According to the guidance:

A claim that integrates a judicial exception into a practical application will apply, rely on, or use the judicial exception in a manner that imposes a meaningful limit on the judicial exception, such that the claim is more than a drafting effort designed to monopolize the judicial exception.

If a claim both recites a judicial exception and fails to integrate that exception into a practical application, then the claim is “directed to” a judicial exception. In such a case, further analysis pursuant to the second step of the Alice/Mayo test is required. To illustrate the analysis, the USPTO provides the following example:

For example, when evaluating a claim reciting an abstract idea such as a mathematical equation and a series of data gathering steps that collect a necessary input for the equation, an examiner might consider the data gathering steps to be insignificant extra-solution activity in revised Step 2A, and therefore find that the judicial exception is not integrated into a practical application. However, when the examiner reconsiders the data gathering steps in Step 2B, the examiner could determine that the combination of steps gather data in an unconventional way and therefore include an “inventive concept,” rendering the claim eligible at Step 2B.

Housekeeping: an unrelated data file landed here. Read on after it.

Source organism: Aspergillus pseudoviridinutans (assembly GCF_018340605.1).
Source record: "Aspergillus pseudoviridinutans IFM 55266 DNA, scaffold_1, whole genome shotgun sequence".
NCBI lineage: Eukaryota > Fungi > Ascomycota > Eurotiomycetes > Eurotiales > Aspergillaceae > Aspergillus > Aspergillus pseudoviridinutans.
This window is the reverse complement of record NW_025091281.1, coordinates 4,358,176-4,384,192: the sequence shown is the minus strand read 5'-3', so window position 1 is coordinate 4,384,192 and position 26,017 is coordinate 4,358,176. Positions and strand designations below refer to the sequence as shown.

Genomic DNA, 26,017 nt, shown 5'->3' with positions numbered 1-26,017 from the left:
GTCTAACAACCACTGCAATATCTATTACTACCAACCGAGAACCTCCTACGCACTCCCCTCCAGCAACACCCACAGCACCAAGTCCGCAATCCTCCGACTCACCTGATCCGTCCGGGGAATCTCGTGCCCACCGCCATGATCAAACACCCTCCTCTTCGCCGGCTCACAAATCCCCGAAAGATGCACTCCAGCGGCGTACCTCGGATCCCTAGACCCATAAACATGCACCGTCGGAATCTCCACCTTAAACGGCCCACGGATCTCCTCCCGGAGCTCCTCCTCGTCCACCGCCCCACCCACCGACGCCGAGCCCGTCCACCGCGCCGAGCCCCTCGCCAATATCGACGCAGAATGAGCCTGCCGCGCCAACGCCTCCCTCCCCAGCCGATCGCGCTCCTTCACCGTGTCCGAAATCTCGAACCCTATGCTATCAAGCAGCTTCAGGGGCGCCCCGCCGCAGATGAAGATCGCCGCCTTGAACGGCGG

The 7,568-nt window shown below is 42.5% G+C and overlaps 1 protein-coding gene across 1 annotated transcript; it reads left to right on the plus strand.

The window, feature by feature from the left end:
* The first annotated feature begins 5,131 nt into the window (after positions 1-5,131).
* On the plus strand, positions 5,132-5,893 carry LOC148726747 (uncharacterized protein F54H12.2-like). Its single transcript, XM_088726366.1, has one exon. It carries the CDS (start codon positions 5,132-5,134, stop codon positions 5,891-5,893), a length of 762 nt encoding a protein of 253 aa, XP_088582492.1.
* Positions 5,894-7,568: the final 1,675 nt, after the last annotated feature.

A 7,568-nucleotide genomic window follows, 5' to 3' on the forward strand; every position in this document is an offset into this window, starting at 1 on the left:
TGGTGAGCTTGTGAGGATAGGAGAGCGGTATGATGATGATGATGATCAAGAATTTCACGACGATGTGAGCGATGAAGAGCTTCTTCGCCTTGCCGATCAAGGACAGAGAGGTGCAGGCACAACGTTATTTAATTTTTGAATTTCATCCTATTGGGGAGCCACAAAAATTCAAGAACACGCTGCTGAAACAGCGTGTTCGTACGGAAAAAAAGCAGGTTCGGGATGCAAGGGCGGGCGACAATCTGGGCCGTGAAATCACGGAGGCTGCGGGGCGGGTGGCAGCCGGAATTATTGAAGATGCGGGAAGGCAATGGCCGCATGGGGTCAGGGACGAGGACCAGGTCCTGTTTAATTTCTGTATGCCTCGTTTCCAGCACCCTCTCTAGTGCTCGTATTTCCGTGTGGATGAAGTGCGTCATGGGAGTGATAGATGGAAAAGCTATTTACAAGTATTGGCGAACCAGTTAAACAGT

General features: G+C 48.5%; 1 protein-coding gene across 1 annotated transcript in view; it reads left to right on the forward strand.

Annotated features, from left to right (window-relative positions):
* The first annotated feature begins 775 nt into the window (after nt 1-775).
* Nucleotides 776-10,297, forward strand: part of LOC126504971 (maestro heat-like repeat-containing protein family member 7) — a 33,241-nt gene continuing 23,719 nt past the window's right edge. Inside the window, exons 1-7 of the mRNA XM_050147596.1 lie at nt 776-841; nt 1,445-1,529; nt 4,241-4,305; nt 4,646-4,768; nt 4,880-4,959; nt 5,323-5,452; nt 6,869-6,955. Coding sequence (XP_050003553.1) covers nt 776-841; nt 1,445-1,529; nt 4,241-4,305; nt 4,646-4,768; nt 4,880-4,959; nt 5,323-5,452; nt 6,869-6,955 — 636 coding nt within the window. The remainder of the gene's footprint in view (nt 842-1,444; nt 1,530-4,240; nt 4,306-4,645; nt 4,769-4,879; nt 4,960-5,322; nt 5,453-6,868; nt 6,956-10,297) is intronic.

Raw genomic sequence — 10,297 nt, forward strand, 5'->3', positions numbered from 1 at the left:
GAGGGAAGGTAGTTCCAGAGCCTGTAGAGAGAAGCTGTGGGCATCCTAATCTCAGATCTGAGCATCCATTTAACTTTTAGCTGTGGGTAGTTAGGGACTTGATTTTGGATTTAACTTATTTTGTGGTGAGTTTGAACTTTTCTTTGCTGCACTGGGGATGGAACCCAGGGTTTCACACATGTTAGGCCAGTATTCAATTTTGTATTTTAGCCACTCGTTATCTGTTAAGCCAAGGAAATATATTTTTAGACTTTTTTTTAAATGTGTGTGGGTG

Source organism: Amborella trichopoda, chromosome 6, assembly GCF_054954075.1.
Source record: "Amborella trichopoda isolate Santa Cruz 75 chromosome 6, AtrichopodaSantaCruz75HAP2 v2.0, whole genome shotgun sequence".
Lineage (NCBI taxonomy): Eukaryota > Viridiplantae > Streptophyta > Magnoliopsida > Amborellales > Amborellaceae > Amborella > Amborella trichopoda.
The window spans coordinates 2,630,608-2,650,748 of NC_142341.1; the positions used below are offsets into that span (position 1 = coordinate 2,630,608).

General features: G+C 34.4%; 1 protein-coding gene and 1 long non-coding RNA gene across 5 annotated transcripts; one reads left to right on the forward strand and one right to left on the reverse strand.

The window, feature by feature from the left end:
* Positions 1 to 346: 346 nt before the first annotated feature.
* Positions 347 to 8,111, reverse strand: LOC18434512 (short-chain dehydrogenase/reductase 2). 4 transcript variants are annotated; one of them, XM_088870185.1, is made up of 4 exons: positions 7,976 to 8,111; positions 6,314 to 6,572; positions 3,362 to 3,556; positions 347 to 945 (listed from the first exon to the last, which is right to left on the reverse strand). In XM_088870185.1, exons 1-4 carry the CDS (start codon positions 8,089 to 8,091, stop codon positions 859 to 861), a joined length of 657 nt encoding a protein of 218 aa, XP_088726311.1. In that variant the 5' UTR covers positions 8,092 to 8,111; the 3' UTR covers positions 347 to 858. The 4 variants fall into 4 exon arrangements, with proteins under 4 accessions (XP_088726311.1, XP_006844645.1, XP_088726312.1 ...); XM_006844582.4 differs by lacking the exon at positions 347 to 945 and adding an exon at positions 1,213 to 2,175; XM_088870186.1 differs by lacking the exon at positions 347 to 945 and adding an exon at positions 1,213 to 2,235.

What’s Next for Patent Subject Matter Eligibility?

The USPTO is seeking public comment on all the issues addressed by the guidance. Impacted entities are encouraged to submit written comments to Eligibility2019@uspto.gov(link sends e-mail) on or before March 8, 2019. 

If finalized in its current form, the Revised Patent Subject Matter Eligibility Guidance provides useful insight into how patent examiners will analyze claims under the Mayo/Alice test. The new framework also strongly favors eligibility, which is good news for entities that are seeking patent protection.

While the USPTO guidance is welcome news, this area of patent law is expected to continue to develop. We encourage our readers to stay tuned for updates and contact one of Scarinci Hollenbeck’s experienced technology law attorneys with any questions you may have.

If you have questions, please contact us

If you have any questions or if you would like to discuss the matter further, please contact me, David Einhorn, or the Scarinci Hollenbeck attorney with whom you work, at 201-806-3364.